Player Head to Head: Pele v Maradona
The debate about whether one player is better than another is often an emotive one. This analysis refers to World Cup performance facts as much as possible, but inevitably there is much that cannot easily be quantified. We English tend to downgrade Maradona’s contribution to the World Cup because of that game in 1986, but it is without doubt that both he and Pele are true greats of the game, who must surely be on anyone’s shortlist as the greatest player in World Cup history.
Let’s start with a look at the facts in the table below.
Pele v Maradona: Head to Head Report
|Goals per 90 min||0.86||0.37|
|% of team goals||32%||23%|
|Overall win %||86%||67%|
|Games as captain||0||16|
|Penalty shoot outs||N/A||1/2|
|Drugs tests failed||0||1|
Playing time: Both Pele and Maradona represented their countries in 4 world cups, which is not a record, but few players can match that. However, there is a significant disparity in matches and minutes played with Maradona some 50% ahead. Maradona’s 1,938 minutes is not quite a record – Paolo Maldini, Lothar Matthaus and Uwe Seeler all have played more – but is still exceptional. Pele’s playing record was hampered by injury incurred during an era when brutal defending often went unpunished, and as a result only played two group matches in each of 1962 and 1966. He has therefore missed out on at least 450 minutes of World Cup football through injury. A secondary reason for Pele’s reduced playing time was that Brazil never faced extra time between 1958 and 1970; they were just too good.
Goals: Perhaps Pele can be regarded as more of an out and out striker than Maradona. Nonetheless both had licence to push forward and were a major source of goals for their country. Pele’s record is exceptional with 12 goals in 14 games, or 0.86 of a goal every 90 minutes, and he scored 32% of his team’s goals when he was on the pitch. Maradona’s goal statistics are good but not spectacular, with 8 goals at an average of 0.37 goals per 90 minutes and 23% of his team’s goals. It is true that the Brazil sides of 1958 and 1970 were more dominant against other teams than were the Argentina sides of 1982 to 1994, but the difference in their statistics is more than can be reasonably explained by this.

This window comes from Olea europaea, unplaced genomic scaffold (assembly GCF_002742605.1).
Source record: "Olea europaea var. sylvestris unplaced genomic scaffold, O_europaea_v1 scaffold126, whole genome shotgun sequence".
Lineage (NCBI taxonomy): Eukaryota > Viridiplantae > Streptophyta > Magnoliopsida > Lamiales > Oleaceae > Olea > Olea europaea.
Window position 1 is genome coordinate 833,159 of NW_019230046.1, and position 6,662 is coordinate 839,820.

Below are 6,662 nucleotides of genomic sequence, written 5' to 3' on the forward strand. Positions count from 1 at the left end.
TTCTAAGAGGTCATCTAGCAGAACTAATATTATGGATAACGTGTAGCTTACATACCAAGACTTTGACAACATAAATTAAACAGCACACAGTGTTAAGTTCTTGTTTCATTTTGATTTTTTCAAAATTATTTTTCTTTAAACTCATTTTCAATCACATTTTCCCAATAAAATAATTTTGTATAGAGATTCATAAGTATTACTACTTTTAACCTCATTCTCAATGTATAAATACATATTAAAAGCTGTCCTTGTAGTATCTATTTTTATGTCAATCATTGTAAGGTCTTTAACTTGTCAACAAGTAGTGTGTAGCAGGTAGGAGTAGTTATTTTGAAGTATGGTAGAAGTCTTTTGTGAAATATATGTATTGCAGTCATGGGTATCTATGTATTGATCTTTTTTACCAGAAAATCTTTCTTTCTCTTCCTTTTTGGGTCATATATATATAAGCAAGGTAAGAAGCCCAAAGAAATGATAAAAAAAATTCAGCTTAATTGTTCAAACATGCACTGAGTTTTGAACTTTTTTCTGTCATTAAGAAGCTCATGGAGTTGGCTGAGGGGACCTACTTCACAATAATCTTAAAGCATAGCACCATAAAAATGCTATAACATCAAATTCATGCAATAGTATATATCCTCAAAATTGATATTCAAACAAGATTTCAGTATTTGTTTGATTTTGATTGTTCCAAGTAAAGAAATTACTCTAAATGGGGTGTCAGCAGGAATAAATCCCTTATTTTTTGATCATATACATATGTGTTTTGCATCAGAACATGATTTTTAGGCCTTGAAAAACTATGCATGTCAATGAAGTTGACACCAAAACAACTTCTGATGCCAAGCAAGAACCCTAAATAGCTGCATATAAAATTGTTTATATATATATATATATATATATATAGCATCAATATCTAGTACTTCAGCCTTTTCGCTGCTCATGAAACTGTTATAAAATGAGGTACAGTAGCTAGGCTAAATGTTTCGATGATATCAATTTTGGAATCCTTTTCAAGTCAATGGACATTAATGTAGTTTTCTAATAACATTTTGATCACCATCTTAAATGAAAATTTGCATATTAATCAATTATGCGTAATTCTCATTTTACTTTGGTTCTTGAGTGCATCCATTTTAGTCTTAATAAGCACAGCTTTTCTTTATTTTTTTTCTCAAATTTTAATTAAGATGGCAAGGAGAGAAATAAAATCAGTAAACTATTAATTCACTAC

Winning: Awarding a winners’ medal only to players who actually played in the final means that Pele has two to Maradona’s one. Brazil’s results in the games Pele played were remarkable with 12 wins and a draw from 14 matches, losing only to Eusebio’s Portugal in a 1966 group game. Argentina lost 5 matches in which Maradona played; 3 in 1982 and 2 in 1990. This cannot entirely be explained by the quality of the opposition as Belgium in 1982 and Cameroon in 1990 were not in the class of Portugal in 1966.
Leadership: Whilst Pele led by example, he was never asked to captain Brazil in a World Cup and could play free of that burden. By contrast Maradona captained Argentina on 16 occasions, which is a World Cup record and, especially in 1986, often drove his team to over-achieve. If there is an element of tarnish to this record, it can be seen in the shambolic nature of the 1990 team who displayed a lack of strong leadership in the final and rather let themselves down, finishing the game with 9 men.
Discipline: This is probably the area of greatest disparity between the two stars. Pele was noted for his sportsmanship, was never shown even a yellow card in a World Cup match, and managed to keep his reputation in tact despite the frequent provocation of overzealous defenders. Maradona’s 4 yellow cards in 21 matches is not a bad record, but he is let down by both his 1982 red card for kicking Brazil’s Joao Batista in the groin, and for his tournament expulsion in 1994 for failing a drugs test as a result of taking ephedrine. Provocation and its response is a difficult area, and in 1982 the 21 year old Maradona was already frustrated from his previous match where he was man marked by Claudio Gentile, in what is often held to be the finest example of man marking in World Cup history. It speaks volumes that Gentile’s comment after the game was that “football is not for ballerinas!”
It is time now for the school report card, and based on the above analysis, Pele wins it. The marks may seem a bit harsh, but these are scored in the context, not of mere mortals, but are benchmarked against an expectation of true giants of the game.
|Pele v Maradona: marks out of 10|
|Total out of 50||40||36|
Statistics are all very well and help with the debate, but it is for the enduring memories that Pele and Maradona stand out.
Play this for a great Pele memory
Play this for a great Maradona memory